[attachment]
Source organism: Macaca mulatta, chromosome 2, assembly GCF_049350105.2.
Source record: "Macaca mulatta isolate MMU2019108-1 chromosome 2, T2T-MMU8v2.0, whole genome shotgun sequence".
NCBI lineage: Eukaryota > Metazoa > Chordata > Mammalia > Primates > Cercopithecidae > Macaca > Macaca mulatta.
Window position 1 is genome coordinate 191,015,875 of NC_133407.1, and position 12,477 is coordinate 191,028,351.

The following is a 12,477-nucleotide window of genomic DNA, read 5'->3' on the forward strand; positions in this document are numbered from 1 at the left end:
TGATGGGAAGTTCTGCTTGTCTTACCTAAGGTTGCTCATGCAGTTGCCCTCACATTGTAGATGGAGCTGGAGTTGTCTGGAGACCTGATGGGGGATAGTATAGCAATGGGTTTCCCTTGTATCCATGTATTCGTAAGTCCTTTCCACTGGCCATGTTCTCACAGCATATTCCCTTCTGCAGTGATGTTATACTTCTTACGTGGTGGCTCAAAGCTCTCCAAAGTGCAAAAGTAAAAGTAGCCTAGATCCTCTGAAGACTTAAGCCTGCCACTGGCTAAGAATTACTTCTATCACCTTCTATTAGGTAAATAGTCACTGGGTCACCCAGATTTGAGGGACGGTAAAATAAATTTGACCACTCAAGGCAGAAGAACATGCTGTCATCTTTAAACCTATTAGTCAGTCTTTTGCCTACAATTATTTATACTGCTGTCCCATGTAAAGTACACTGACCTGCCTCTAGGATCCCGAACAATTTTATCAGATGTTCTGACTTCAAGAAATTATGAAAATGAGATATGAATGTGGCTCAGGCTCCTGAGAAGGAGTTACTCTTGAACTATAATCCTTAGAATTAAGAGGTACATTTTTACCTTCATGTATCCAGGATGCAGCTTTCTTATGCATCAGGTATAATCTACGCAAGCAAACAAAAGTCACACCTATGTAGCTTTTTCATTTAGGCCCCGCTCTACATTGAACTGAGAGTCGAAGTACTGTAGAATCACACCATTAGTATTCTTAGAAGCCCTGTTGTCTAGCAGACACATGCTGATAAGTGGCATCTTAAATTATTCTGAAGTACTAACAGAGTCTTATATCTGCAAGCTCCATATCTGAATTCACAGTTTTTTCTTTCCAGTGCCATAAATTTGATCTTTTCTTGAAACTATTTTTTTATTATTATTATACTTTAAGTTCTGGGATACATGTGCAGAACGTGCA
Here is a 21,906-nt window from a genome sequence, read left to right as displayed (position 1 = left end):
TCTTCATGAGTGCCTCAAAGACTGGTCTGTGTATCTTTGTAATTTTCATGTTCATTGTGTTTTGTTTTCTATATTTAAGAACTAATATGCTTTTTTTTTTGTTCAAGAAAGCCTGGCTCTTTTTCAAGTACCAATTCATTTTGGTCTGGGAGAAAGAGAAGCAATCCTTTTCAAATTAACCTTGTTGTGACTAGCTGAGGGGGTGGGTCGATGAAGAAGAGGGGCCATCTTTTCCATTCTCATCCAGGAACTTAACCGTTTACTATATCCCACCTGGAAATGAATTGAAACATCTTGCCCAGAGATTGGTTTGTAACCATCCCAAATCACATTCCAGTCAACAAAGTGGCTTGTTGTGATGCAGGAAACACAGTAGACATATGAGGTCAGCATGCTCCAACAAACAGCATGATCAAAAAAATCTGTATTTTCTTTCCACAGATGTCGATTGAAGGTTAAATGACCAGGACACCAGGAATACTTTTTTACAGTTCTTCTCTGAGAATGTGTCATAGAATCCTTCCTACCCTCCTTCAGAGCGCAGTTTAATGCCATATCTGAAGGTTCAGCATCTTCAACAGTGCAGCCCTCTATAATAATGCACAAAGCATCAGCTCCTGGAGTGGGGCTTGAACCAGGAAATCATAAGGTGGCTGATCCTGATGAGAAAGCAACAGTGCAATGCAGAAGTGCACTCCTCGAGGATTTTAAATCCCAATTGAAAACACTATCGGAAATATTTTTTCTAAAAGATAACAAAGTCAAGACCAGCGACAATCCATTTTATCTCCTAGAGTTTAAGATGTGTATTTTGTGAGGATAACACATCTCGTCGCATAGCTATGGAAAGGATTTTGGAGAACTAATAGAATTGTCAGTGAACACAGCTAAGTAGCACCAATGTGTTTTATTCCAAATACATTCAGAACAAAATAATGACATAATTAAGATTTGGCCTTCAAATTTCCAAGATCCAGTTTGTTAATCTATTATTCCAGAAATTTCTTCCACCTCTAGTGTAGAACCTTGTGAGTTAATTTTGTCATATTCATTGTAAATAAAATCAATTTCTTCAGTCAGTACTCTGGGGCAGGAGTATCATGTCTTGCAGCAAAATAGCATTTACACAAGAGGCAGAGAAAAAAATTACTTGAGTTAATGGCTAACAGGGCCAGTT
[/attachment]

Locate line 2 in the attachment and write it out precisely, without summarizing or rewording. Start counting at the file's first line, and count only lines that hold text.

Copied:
Source record: "Macaca mulatta isolate MMU2019108-1 chromosome 2, T2T-MMU8v2.0, whole genome shotgun sequence".